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Wikia Offers Free Community Web Hosting

Wikia Offers Free Community Web Hosting

OpenServing, a free service for aspiring bloggers and Web site creators, is being touted as a welcome extension of the open source concept. The proposed Web hosting service will provide software, bandwidth, storage and computing power for free. Plus, there's a bonus: Users can keep all their ad revenues.

By Jay Lyman
12/12/06 3:01 PM PT

Web site operators and bloggers will get free Web hosting, including all advertising revenue from their sites, with a new service called "OpenServing" from the for-profit Wikipedia company Wikia.

The company said OpenServing will "extend the essence of the open source model," delivering not only free software and content to users but also free bandwidth, storage, computing power and ad revenue.

No one questions the success of the community information model, also dubbed "Web 2.0," which was pioneered by projects such as Wikipedia.

However, this latest effort is reminiscent of the type of business non-model that was common in the Internet bubble days.

"Forgive me if I'm missing something," Basex CEO and Chief Analyst Jonathan Spira told LinuxInsider, but "what is left to support [Wikia] development and the platform?"

Wiki and Free

When bloggers and Web site owners partner with Wikia, they will get the free hosting services that allow them to maintain collaborative sites or projects.

OpenServing users reportedly cannot charge site visitors but will be entitled to 100 percent of ad inventory and revenue, according to Wikia.

Among the first freely available applications of the service is ArmchairGM.com, Wikia said.

"Social change has accelerated beyond the original Wikipedia concept of six years ago," said Wikipedia Founder and Chairman Jimmy Wales. "People are rapidly adopting new conventions for working together to do great things, and Wikia is a major beneficiary of that trend.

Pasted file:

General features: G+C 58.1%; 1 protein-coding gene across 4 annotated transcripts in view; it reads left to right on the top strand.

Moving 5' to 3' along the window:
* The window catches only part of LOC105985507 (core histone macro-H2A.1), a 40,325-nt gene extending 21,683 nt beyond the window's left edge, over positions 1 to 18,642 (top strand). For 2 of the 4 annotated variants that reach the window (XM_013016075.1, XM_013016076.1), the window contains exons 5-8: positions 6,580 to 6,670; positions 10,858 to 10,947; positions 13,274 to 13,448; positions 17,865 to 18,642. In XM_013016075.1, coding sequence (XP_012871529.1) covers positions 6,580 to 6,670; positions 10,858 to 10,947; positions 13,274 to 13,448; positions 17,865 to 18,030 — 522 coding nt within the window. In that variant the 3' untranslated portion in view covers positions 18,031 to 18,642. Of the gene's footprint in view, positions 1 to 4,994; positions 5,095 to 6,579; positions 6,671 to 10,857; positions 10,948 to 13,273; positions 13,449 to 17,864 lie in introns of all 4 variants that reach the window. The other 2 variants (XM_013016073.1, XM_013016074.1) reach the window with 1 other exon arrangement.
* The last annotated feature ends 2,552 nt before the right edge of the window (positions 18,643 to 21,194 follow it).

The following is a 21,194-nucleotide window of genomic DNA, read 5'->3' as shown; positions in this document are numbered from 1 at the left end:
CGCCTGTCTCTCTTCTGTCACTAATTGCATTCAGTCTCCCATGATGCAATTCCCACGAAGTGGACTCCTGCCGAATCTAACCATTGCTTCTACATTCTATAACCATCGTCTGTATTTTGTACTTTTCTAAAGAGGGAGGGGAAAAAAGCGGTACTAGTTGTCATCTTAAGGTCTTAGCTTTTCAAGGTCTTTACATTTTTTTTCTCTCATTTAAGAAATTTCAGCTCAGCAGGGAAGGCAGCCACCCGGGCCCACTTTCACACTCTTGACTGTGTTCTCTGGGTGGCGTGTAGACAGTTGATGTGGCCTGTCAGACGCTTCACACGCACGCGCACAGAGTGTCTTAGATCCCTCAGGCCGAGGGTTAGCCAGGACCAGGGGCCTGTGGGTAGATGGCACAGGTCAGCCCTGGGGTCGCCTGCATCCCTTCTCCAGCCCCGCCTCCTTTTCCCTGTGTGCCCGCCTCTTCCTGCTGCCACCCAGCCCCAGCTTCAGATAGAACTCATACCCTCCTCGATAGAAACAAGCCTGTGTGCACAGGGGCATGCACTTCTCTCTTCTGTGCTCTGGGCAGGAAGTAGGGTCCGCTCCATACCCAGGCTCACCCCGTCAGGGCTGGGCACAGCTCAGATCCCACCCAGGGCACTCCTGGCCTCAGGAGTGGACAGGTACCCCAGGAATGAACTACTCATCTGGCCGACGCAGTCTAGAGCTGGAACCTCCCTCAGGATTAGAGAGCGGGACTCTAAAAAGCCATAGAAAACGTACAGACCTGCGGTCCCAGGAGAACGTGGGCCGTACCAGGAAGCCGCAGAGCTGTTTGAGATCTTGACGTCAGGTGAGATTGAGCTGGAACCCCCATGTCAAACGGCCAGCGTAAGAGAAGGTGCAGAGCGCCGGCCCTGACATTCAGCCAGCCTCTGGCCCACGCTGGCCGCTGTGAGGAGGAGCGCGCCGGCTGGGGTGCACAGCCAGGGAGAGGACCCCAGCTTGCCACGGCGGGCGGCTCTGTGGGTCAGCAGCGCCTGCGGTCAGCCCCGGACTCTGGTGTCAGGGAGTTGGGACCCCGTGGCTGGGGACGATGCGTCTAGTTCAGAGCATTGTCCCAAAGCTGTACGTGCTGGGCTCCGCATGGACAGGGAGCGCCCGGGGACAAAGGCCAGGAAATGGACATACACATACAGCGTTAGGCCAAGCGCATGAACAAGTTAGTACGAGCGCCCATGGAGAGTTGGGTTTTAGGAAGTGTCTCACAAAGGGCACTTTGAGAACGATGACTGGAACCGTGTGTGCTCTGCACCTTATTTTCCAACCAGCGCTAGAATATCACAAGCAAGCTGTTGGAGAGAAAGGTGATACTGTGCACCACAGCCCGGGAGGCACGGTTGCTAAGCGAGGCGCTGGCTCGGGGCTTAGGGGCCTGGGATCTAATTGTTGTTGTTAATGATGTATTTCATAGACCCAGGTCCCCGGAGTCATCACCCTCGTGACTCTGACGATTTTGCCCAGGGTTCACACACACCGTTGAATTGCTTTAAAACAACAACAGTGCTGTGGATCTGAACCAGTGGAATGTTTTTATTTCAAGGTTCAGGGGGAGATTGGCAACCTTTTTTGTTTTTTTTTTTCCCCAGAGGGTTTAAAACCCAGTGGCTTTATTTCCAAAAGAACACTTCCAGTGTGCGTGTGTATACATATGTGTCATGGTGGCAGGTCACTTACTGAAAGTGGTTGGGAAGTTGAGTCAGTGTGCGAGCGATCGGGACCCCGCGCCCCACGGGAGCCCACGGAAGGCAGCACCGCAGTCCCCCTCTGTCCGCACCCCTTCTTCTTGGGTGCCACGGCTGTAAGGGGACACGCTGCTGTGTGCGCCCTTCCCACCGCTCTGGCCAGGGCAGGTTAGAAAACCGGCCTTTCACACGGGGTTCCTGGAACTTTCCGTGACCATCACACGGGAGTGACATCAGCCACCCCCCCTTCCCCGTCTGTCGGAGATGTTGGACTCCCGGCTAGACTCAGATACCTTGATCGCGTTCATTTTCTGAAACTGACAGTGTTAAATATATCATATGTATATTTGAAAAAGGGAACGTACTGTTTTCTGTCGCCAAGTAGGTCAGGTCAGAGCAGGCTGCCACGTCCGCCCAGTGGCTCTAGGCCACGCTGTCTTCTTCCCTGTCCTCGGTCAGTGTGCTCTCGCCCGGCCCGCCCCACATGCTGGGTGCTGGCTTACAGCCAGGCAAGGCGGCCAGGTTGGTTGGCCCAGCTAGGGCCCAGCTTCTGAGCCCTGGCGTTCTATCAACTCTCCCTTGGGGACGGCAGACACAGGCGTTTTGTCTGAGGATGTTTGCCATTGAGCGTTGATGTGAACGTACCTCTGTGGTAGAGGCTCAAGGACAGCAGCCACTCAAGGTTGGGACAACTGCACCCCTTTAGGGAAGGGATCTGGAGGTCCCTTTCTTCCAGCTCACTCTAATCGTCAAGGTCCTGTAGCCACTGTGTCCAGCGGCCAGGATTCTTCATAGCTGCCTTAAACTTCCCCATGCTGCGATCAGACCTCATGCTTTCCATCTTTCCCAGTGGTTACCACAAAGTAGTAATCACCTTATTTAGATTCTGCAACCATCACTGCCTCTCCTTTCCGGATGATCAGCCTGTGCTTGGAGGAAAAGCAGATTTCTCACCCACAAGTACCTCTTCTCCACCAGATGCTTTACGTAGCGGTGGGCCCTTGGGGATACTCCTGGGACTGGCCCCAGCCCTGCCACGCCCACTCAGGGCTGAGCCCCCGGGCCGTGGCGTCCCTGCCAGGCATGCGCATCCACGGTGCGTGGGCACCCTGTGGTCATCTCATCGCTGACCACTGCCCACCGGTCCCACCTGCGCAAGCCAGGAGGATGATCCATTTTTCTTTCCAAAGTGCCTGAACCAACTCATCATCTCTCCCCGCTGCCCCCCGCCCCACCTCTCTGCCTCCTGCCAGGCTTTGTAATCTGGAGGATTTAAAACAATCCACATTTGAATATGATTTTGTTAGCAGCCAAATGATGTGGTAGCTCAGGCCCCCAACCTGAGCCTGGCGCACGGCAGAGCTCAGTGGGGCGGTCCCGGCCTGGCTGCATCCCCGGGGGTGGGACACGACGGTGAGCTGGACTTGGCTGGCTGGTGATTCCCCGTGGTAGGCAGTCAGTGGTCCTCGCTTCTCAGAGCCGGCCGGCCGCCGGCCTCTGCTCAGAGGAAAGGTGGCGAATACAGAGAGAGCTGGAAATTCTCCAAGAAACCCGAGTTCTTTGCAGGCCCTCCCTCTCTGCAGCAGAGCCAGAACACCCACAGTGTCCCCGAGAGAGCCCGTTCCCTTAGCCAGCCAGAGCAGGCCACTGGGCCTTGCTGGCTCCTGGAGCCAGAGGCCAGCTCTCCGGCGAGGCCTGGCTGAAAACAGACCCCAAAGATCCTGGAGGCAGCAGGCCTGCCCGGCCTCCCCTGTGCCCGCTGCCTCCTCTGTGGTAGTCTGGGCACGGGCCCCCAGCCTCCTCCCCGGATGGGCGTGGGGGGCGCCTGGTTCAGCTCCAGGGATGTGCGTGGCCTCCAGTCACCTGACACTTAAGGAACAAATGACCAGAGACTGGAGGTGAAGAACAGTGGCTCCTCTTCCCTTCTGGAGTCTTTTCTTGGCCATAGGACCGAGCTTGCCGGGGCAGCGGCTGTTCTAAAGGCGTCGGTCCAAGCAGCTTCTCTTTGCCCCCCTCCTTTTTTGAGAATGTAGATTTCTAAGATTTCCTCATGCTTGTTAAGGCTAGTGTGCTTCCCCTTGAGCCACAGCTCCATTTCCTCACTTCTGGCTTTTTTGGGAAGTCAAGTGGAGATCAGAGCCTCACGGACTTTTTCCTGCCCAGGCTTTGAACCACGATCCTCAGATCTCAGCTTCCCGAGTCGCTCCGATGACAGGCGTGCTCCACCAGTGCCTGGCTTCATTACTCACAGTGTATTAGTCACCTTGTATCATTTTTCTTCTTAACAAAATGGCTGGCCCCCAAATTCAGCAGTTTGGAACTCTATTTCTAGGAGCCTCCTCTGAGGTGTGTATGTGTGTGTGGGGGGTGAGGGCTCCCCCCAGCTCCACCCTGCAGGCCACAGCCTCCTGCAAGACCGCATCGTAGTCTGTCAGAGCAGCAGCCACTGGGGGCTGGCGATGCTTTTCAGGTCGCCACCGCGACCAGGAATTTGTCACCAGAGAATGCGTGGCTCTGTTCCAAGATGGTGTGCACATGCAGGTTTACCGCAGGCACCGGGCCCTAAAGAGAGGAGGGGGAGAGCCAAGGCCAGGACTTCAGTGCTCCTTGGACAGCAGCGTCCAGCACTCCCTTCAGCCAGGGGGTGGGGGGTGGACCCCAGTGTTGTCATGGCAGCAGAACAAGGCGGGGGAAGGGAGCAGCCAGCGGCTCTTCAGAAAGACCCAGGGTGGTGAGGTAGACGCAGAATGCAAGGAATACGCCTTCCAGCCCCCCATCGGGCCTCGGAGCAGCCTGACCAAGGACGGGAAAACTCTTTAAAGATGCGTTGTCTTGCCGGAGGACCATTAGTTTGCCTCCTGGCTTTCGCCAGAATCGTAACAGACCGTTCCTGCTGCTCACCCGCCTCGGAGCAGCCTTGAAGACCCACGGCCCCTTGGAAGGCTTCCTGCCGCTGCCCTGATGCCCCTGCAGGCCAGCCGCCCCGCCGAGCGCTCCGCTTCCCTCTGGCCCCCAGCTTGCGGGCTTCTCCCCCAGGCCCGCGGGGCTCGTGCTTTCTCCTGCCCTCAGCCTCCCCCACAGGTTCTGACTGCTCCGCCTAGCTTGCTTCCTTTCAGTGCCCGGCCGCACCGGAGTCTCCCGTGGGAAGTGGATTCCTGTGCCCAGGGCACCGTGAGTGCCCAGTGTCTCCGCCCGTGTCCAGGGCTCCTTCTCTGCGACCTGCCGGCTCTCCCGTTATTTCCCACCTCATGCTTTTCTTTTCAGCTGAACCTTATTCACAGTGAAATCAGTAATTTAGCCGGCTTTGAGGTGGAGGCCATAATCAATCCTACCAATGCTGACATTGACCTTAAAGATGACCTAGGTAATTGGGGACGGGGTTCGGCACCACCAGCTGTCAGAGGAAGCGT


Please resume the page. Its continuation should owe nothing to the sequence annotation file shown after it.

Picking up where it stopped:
"OpenServing is the next phase of this experiment. We don't have all the business model answers, but we are confident -- as we always have been -- that the wisdom of our community will prevail," he added.

Platform Profit?

Despite questioning the model and strategy of OpenServing, content and site creators would be silly not to take advantage of the Wikia offering, Spira noted.

"OpenServing sounds like a very powerful offering," he said. "There is always the question of whether people will move to a new platform, and what they will do with a new platform."

Although open content, open source software and sharing are key components of Wikia's success, the openness should not mean financial loss.

"OpenServing is not a charity -- it's a business," Spira said.

Open Call

"OpenServing is a call to action for developers that want to take open source to the next level, and we are looking for volunteers to help us install and maintain other open source software at OpenServing.com," said Wikia CEO Gil Penchina.

"We've already witnessed the power of these ideas in action by the thousands of dedicated people contributing to Wikia on a daily basis. We look forward to helping the next wave of brilliant and passionate people get their great ideas off the ground," he added.

Symbiotic Service

OpenServing represents the future of Web hosting, maintains Wales.

"As servers and bandwidth get cheaper and cheaper, it becomes easy to offer it to people who are building free content using free and open source software," he told LinuxInsider.

When asked why Wikia is giving away all of the advertising revenue from sites hosted through OpenServing, Wales indicated his organization wants to do for broader media and Web publishing what Wikipedia did for online encyclopedias.

"We want to fuel a massive revolution of free culture, taking the proprietary media and publishing industries head on, in the same way that I took the encyclopedia publishers head on.

The service will be supported by those participating, Wales explained, giving content-relevant, non-advertising links back to releveant content on Wikia's ad-supported sites.

"It's a symbiotic relationship," he said.


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